The cruise world was abuzz this week with Monday’s anticipated launch of the Queen Elizabeth, the newest ship in Britain’s venerable Cunard line. Her Majesty herself was set to headline the ceremony for the inauguration of her namesake 2,000-passenger vessel.
Queen Elizabeth – the ship, not the monarch – will arrive in Central America this January with a call at Costa Rica’s Caribbean port of Limón and a transit of the Panama Canal, all part of a 104-day world voyage that recalls sailing’s golden age.
With new ships being launched all the time – 15 are scheduled for this year and seven for 2011 – the title of “world’s newest cruise ship” is always in a state of flux. Some of those call in Central America on various western Caribbean and always-popular Panama Canal itineraries, as well as extensions of cruises that ply Mexico’s Pacific coast.
The Dream is one of these newest, and is the biggest ship in Carnival’s fleet, says Vince Gulliksen, public relations manager for the cruise line. The 3,600-passenger ship with live music, water parks and elaborate children’s facilities now features prominently in calls at Roatán in Honduras’ Bay Islands on seven-day cruises that depart from Port Canaveral, Florida.
“Our approach is to first enter certain ports with a smaller ship and work our way up to bigger ships,” Gulliksen explains.
The approach has worked well for Carnival, Gulliksen says. The line has a firmly established presence in Roatán, with four of its other vessels docking there. Carnival entered Honduras in a big way this year with the opening of its very own cruise terminal at Mahogany Bay, near Dixon Cove on Roatán’s southwest coast. (Holland America and Princess also have transferred their Roatán operations to Mahogany Bay.) The self-contained facility, which is expected to host some 200 ships this year, offers all manner of activities.
Norwegian Cruise Line’s Epic, that line’s newest and largest entry into the cruise sweepstakes, also began calling at Roatán this summer. The 4,200-passenger ship features a water park and complex of villas. Norwegian uses the island’s original terminal, which itself is undergoing a refurbishing, at Coxen Hole.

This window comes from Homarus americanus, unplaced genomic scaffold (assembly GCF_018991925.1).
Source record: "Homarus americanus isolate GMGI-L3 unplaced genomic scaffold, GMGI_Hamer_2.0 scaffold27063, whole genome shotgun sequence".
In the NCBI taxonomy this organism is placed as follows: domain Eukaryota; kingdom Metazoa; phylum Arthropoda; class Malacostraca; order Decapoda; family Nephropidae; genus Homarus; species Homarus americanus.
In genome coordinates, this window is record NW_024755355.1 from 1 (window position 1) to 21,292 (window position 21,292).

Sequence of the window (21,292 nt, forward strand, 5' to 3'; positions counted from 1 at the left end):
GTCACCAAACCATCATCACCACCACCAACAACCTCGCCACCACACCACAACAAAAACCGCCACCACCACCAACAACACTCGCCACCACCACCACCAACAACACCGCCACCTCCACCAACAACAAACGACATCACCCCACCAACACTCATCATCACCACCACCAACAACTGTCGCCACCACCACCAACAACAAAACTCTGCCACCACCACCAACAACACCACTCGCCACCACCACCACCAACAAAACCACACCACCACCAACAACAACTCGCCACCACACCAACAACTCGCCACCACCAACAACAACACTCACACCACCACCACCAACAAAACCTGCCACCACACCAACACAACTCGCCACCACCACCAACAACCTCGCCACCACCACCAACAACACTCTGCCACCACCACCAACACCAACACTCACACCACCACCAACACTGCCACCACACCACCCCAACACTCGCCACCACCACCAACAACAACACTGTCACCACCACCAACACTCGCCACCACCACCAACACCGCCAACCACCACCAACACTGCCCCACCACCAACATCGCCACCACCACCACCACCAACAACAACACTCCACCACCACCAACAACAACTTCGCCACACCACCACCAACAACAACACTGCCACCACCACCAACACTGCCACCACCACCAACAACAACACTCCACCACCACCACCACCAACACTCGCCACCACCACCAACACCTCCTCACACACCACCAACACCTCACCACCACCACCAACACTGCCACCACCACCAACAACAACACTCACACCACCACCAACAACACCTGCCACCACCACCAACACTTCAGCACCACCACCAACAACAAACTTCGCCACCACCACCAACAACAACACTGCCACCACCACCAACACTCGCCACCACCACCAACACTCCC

Cruises that feature this part of the world are always popular, says Bruce Good, communications director for Seabourn Cruises, who cites the region’s excellent tour operators and top-quality guides. Good falls into the “It doesn’t have to be bigger to be better” camp of cruise promoters.
Seabourn’s new mega-size yacht Sojourn is bound for Central America late this year. It will transit the Panama Canal on Christmas Day and will call at Costa Rica’s Pacific port of Caldera two days later. A few other canal transits are in store for Sojourn during 2011 as well.
Though Sojourn is large for a yacht, Seabourn prides itself on offering smaller and more intimate cruise experiences than the large, mass-market ships that ply the region’s waters, Good explains.
“We’ll have almost a one-to-one crew-to-passenger ratio,” Good says of the all-suite, 450-passenger Sojourn.
Seabourn passengers generally go out on their own or in very small groups on customized shore excursions when they arrive in port, Good says.
“We’re generally not loading our people into big tour buses when they get there,” he says.
New kid on the isthmus block – and fairly new to the cruise business itself – Oceania Cruises arrives in Costa Rica’s Pacific port of Puntarenas in February with its new Marina, which will launch one month earlier. Puntarenas is part of Marina’s inaugural voyage, which will run from Miami to San Francisco and is actually its second excursion; “maiden voyage” is the term used for the first.
Marina moves up to the midsize range, yet, with a staff of 800 serving 1,200 passengers, is still able to offer the personalized experience for which Oceania is known.
Windstar Cruises pioneered what might be called the “Let’s go really small” concept in Central America. Its Wind Star makes a series of weeklong excursions here in the isthmus during the peak December-to-March cruise season. They begin and end in the Costa Rican port of Caldera, visiting several smaller ports of call up and down the country’s Pacific coast – Golfito, Drake Bay, Quepos, Curú and Playas del Coco – as well as San Juan del Sur, Nicaragua.
But for the 2011-2012 season, a series of weeklong excursions transiting the Panama Canal will supplement those trips.
“Costa Rica has been one of our most popular destinations,” says Vanessa Bloy, public relations director for Windstar. “Many of our guests were also requesting a Panama Canal transit, too.”
Most transits of the famed waterway with bigger ships need to be cruises longer than a week, Bloy says, but with the new itinerary beginning in Caldera and ending in Colón, Panama, at the Caribbean mouth of the canal, a seven-day trip is easily accomplished.
“You also get to places that larger ships can’t access,” she says of the 148-passenger Wind Star.
The new itinerary will take in Panama’s Isla Coiba, a one-time penal colony, now national park, off the country’s Pacific coast. Also on the trip is a call at the San Blas Islands, home of Panama’s indigenous Kuna people, mostly unapproachable for larger ships.